• "Fire In the Valley" and "Collegial Entrepreneurship" references
  • Gordon Eubanks' account for Comuputerworld
  • Publications with references to CP/M, PL/M, Kildall, Torode
  • John Torode and his associates and Digital Systems' FDC
  • Lawrence Livermore Labs and CP/M?

    Broken links may be found on the reference page.

    A summary of CP/M

    DRI's CP/M was an early diskette operating system for 8080 computers, first offered as a product in 1975. It was used on Intel 8080-based computers of the mid 1970's and later, then for Z80 and 8086/88 computers up through the 1980's. It was notable for small size, an included set of assembly, debug and text tools and a minimal dependence on hardware specifics which were isolated to a "BIOS" section (provided in source form) with standard entry points from the "BDOS" disk operating system, which supported system calls from CP/M programs or from the "CCP" console processor program. The CCP provided basic console/terminal functions including calling other programs. The BIOS source could be rewritten to support a variety of hardware, without changing the CCP or BDOS which were only provided in object form. CP/M included the tools and documents to edit and assemble a new BIOS, and to relocate the CCP and BDOS to fit available memory. Most CP/M programs ran on most CP/M systems with little change, often just a matter of binary patches. These features of size, portability and tools - plus the inexpensive, per-computer cost of a license - were critical for the early expansion of microcomputing, and CP/M became the "software bus" for the new Intel-based microcomputers of the 1970's and well into the 1980's.

    Further discussion of this sort is on my DRI Web page, and on sites which offer CP/M or info about it.

    Post-PC history of CP/M and DRI

    I have a Web page about DRI's 16-bit products and about the company's post-IBM-PC history at this Web link.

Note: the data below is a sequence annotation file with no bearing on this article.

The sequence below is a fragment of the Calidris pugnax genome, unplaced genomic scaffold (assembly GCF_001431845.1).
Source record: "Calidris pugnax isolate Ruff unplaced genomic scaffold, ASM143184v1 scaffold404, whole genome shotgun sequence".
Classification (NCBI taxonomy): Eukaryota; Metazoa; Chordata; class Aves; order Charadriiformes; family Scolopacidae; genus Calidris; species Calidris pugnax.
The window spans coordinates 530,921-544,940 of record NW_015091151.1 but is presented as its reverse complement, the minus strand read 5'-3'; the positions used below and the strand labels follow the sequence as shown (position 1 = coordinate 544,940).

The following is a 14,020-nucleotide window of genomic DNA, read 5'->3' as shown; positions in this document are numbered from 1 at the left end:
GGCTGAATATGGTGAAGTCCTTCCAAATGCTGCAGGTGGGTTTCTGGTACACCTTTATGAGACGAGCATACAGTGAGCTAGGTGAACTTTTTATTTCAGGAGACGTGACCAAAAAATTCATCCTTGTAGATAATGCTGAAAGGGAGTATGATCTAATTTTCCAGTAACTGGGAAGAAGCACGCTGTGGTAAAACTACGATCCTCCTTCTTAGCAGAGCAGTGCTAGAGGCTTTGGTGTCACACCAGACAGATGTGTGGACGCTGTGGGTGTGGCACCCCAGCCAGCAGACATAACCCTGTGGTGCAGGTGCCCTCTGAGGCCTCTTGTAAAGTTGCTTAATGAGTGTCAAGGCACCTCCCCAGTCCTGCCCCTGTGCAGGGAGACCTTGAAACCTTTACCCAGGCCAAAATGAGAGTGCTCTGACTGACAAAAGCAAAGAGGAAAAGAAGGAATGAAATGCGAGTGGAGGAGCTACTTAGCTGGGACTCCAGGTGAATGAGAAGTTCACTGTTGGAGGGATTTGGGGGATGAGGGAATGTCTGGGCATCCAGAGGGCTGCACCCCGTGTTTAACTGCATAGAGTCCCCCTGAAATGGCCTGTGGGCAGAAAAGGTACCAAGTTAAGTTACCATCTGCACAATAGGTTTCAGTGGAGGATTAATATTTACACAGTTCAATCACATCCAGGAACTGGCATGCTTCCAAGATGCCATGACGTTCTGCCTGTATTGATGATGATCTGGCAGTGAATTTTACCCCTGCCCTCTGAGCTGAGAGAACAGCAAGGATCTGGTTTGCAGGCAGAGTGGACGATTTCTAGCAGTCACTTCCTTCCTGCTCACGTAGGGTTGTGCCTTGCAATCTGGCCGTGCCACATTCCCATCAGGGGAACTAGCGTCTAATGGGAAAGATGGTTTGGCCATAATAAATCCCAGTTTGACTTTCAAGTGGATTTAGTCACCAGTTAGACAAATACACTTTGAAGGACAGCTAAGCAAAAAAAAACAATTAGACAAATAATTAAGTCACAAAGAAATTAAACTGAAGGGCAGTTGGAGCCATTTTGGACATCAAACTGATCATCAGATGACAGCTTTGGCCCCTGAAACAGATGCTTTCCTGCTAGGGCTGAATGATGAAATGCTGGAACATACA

21st century events

    In 2006 there were a number of articles in various computer trade journals, on the 25th anniversary of the IBM PC in August. Many of them minimized or even ignored the impact of CP/M (and S-100) on the IBM PC and the market that IBM was entering. That fact, and the so-so reception I got when I reminded some editors of the CP/M legacy, encouraged me to work on these CP/M histories I've written since.

    On the other hand, some histories of the IBM PC get it "right". One was written by Jon Titus, who developed the Mark-8 in 1974. It was published as a construction article in the July 1974 Radio-Electronics. This development is generally cited as "inspiring" Popular Electronics to carry the MITS Altair on their cover page in January 1975. Jon wrote this 20th anniversary PC article "Whence Came the IBM PC?" for September 15, 2001 in Test and Measurement World, a trade magazine. It properly acknowledges his system, the Altair, and CP/M as part of the IBM-PC story.

    In 2010, MITS founder and Altair 8800 designer Ed Roberts passed away. A tribute Web page to Dr. Robert's passing includes references to IBM, Microsoft and the IBM PC.

    In Aug 2011, the 30th anniversary of the IBM PC announcement, once again there were mis-informed reporters who wrote about the IBM PC. When time permits, I'll show an example of such a story and my published letter of corrections and comment.

    During April 2014, the IEEE will honor Dr. Kildall on the 40th anniversary of the first successful operation of CP/M. Follow the Web link for details.

    Early CP/M, PL/M and DRI history to CP/M 2.2

    I have an extensive outline of CP/M and Kildall history on this page.

    Dr Gary Kildall, the author of CP/M, got his Ph. D. in Computer Science in 1972 at the University of Washington, where he working on a XPL cross-compiler and on Algol compilation. His prior work, including his MS thesis, was on file storage methods and organization. In these programming projects, he'd stress time and again the need to work from component modules, and in top-down or high-level manner. Case in point is his "Heathkit"-like design paper written with Dr. Earl Hunt (his faculty advisor) in 1971. These were also themes in his subsequent work.

    After Kildall got his PhD, he formed a company named MAA (Microcomputer Application Associates) to do consulting and development work; and he became a faculty member of the Naval Postgraduate School. At the school he taught about microprocessors, and developed a number of projects in hardware and software with his students and with faculty. Some of his students and his faculty colleagues went on to commercial success, as did Dr. Kildall.